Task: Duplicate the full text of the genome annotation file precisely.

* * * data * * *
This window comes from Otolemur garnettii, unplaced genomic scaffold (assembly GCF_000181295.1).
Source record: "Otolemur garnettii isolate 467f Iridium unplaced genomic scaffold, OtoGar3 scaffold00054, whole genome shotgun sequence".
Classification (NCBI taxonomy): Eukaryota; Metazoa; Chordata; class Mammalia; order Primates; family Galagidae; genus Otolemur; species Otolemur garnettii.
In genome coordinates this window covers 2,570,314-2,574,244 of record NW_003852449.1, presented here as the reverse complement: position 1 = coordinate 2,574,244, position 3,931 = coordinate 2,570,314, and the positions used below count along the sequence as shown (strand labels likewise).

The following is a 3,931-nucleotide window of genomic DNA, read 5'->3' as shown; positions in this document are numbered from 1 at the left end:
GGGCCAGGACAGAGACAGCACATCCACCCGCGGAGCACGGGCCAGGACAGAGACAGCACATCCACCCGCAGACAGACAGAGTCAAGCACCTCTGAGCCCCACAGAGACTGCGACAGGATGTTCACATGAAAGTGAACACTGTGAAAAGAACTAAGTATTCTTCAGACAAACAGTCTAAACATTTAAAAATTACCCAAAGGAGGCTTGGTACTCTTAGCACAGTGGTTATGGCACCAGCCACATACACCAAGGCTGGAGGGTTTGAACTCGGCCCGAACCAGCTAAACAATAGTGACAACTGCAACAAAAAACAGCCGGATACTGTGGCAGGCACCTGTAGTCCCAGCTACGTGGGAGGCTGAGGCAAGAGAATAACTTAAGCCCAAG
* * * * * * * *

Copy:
This window comes from Otolemur garnettii, unplaced genomic scaffold (assembly GCF_000181295.1).
Source record: "Otolemur garnettii isolate 467f Iridium unplaced genomic scaffold, OtoGar3 scaffold00054, whole genome shotgun sequence".
Classification (NCBI taxonomy): Eukaryota; Metazoa; Chordata; class Mammalia; order Primates; family Galagidae; genus Otolemur; species Otolemur garnettii.
In genome coordinates this window covers 2,570,314-2,574,244 of record NW_003852449.1, presented here as the reverse complement: position 1 = coordinate 2,574,244, position 3,931 = coordinate 2,570,314, and the positions used below count along the sequence as shown (strand labels likewise).

The following is a 3,931-nucleotide window of genomic DNA, read 5'->3' as shown; positions in this document are numbered from 1 at the left end:
GGGCCAGGACAGAGACAGCACATCCACCCGCGGAGCACGGGCCAGGACAGAGACAGCACATCCACCCGCAGACAGACAGAGTCAAGCACCTCTGAGCCCCACAGAGACTGCGACAGGATGTTCACATGAAAGTGAACACTGTGAAAAGAACTAAGTATTCTTCAGACAAACAGTCTAAACATTTAAAAATTACCCAAAGGAGGCTTGGTACTCTTAGCACAGTGGTTATGGCACCAGCCACATACACCAAGGCTGGAGGGTTTGAACTCGGCCCGAACCAGCTAAACAATAGTGACAACTGCAACAAAAAACAGCCGGATACTGTGGCAGGCACCTGTAGTCCCAGCTACGTGGGAGGCTGAGGCAAGAGAATAACTTAAGCCCAAG